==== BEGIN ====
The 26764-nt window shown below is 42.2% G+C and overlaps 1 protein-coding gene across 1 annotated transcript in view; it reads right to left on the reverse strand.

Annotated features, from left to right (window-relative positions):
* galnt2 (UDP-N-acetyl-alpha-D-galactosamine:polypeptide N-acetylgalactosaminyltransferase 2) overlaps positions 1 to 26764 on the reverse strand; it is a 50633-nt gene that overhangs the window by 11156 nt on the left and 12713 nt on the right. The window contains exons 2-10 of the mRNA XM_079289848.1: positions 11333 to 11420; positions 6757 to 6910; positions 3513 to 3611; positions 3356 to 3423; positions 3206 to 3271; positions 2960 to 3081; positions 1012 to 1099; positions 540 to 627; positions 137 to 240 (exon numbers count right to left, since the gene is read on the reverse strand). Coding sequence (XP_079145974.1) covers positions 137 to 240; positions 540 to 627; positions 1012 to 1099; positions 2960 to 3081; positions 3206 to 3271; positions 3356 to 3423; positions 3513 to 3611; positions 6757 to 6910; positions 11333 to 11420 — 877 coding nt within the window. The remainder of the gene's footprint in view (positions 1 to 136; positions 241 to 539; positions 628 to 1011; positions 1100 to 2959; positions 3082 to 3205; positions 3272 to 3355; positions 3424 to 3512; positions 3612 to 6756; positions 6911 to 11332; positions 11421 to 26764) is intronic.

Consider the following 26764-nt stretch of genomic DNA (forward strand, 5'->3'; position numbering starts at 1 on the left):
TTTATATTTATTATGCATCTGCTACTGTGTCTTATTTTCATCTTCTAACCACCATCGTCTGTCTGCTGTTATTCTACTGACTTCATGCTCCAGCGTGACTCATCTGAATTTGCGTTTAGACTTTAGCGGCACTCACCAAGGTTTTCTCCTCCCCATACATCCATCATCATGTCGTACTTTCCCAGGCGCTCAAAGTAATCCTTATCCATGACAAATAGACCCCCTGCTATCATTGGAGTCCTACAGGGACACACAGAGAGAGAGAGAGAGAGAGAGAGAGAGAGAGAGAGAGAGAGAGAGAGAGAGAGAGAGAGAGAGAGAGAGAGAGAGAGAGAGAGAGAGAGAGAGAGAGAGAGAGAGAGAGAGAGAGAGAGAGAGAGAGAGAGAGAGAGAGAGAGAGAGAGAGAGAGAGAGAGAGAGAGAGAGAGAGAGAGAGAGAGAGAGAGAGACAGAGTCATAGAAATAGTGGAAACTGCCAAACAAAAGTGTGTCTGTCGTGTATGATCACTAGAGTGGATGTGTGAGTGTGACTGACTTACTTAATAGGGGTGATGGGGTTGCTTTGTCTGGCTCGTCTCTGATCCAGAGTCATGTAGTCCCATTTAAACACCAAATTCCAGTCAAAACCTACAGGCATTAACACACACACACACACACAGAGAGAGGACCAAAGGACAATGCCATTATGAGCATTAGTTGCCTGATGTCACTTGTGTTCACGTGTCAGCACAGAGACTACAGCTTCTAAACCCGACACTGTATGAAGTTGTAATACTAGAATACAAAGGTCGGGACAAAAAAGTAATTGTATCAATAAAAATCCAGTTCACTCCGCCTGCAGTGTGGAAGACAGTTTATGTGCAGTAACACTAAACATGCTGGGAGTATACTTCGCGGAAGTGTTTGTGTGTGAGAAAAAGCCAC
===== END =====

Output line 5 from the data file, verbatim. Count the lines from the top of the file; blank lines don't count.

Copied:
TTTATATTTATTATGCATCTGCTACTGTGTCTTATTTTCATCTTCTAACCACCATCGTCTGTCTGCTGTTATTCTACTGACTTCATGCTCCAGCGTGACTCATCTGAATTTGCGTTTAGACTTTAGCGGCACTCACCAAGGTTTTCTCCTCCCCATACATCCATCATCATGTCGTACTTTCCCAGGCGCTCAAAGTAATCCTTATCCATGACAAATAGACCCCCTGCTATCATTGGAGTCCTACAGGGACACACAGAGAGAGAGAGAGAGAGAGAGAGAGAGAGAGAGAGAGAGAGAGAGAGAGAGAGAGAGAGAGAGAGAGAGAGAGAGAGAGAGAGAGAGAGAGAGAGAGAGAGAGAGAGAGAGAGAGAGAGAGAGAGAGAGAGAGAGAGAGAGAGAGAGAGAGAGAGAGAGAGAGAGAGAGAGAGAGAGAGAGAGAGAGAGAGAGACAGAGTCATAGAAATAGTGGAAACTGCCAAACAAAAGTGTGTCTGTCGTGTATGATCACTAGAGTGGATGTGTGAGTGTGACTGACTTACTTAATAGGGGTGATGGGGTTGCTTTGTCTGGCTCGTCTCTGATCCAGAGTCATGTAGTCCCATTTAAACACCAAATTCCAGTCAAAACCTACAGGCATTAACACACACACACACACACAGAGAGAGGACCAAAGGACAATGCCATTATGAGCATTAGTTGCCTGATGTCACTTGTGTTCACGTGTCAGCACAGAGACTACAGCTTCTAAACCCGACACTGTATGAAGTTGTAATACTAGAATACAAAGGTCGGGACAAAAAAGTAATTGTATCAATAAAAATCCAGTTCACTCCGCCTGCAGTGTGGAAGACAGTTTATGTGCAGTAACACTAAACATGCTGGGAGTATACTTCGCGGAAGTGTTTGTGTGTGAGAAAAAGCCAC